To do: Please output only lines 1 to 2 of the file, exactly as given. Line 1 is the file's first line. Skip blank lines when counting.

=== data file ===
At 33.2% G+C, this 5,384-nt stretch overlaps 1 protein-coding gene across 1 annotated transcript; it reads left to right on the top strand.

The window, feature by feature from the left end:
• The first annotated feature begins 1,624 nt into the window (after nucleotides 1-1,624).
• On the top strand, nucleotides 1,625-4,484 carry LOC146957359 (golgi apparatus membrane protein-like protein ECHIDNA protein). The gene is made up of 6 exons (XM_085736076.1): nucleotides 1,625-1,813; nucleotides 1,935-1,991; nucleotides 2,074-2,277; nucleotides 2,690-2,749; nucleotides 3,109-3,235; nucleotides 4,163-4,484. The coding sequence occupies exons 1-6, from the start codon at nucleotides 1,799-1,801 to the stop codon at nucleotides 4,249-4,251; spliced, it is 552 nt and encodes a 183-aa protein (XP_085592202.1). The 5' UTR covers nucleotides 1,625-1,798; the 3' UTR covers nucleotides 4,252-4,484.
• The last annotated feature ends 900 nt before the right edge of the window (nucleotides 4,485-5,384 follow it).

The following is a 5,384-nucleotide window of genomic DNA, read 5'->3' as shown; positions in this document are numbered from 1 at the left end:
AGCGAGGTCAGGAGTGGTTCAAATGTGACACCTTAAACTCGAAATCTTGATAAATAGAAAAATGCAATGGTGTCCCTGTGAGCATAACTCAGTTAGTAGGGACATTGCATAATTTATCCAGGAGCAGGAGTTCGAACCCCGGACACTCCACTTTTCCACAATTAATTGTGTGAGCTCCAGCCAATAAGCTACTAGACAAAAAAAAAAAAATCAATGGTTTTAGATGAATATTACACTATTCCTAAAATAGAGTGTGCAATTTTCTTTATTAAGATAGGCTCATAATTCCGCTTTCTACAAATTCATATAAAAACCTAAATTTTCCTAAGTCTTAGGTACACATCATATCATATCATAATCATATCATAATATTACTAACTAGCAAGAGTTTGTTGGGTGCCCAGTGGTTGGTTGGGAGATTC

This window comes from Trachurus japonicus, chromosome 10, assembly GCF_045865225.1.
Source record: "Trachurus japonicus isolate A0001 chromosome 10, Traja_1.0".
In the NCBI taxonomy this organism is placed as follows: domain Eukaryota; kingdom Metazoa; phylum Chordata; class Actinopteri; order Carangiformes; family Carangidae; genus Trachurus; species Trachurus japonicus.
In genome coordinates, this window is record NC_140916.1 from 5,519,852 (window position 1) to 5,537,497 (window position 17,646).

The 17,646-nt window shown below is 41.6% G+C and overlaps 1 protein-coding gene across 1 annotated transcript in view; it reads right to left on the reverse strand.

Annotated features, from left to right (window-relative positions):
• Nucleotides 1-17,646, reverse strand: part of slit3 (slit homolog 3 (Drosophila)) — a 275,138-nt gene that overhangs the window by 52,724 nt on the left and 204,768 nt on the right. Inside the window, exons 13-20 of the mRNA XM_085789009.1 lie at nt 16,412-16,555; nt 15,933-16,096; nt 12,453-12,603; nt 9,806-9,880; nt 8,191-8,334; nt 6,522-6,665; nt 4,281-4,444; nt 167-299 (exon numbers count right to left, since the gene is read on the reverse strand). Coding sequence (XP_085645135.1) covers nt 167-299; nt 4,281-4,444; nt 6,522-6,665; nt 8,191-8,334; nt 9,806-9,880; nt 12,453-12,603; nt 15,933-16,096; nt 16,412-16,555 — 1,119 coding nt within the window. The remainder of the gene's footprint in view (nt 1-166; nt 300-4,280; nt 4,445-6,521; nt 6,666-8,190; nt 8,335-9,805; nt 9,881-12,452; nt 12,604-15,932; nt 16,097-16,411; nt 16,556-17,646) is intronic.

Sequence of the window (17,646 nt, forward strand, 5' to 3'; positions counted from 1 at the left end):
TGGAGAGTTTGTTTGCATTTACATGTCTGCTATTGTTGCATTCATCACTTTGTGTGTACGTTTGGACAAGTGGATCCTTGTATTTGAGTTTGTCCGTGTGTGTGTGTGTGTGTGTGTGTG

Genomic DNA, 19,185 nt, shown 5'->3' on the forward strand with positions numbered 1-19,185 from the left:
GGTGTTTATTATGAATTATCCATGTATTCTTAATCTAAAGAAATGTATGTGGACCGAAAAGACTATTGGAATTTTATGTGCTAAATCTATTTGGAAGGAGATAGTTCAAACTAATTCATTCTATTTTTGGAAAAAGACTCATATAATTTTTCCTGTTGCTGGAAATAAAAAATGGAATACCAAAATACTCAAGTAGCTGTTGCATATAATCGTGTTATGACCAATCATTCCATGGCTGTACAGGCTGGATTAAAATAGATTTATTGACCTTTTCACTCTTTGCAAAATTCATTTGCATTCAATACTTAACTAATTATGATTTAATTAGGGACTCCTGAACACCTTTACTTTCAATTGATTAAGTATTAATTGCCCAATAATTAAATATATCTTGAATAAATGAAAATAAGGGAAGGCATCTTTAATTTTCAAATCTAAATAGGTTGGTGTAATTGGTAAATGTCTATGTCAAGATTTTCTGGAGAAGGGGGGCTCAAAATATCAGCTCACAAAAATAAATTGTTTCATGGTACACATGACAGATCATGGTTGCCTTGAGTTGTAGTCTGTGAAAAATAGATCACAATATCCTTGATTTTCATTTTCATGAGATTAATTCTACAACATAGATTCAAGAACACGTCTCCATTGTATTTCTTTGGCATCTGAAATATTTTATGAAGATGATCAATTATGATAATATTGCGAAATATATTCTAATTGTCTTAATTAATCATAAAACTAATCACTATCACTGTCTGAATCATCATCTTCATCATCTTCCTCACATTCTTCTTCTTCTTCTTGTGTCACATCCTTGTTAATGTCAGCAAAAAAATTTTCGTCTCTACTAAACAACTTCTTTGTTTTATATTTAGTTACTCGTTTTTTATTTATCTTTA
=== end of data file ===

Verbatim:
At 33.2% G+C, this 5,384-nt stretch overlaps 1 protein-coding gene across 1 annotated transcript; it reads left to right on the top strand.

The window, feature by feature from the left end: